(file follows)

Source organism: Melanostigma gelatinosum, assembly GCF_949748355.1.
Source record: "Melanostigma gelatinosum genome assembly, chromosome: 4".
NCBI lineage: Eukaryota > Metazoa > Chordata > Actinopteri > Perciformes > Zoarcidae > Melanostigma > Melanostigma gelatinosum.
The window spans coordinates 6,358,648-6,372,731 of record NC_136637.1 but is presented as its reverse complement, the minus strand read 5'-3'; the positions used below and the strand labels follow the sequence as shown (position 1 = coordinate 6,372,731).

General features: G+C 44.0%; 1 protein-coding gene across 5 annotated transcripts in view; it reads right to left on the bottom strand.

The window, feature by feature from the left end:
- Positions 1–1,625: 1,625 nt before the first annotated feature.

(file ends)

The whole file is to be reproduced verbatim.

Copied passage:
Source organism: Melanostigma gelatinosum, assembly GCF_949748355.1.
Source record: "Melanostigma gelatinosum genome assembly, chromosome: 4".
NCBI lineage: Eukaryota > Metazoa > Chordata > Actinopteri > Perciformes > Zoarcidae > Melanostigma > Melanostigma gelatinosum.
The window spans coordinates 6,358,648-6,372,731 of record NC_136637.1 but is presented as its reverse complement, the minus strand read 5'-3'; the positions used below and the strand labels follow the sequence as shown (position 1 = coordinate 6,372,731).

General features: G+C 44.0%; 1 protein-coding gene across 5 annotated transcripts in view; it reads right to left on the bottom strand.

The window, feature by feature from the left end:
- Positions 1–1,625: 1,625 nt before the first annotated feature.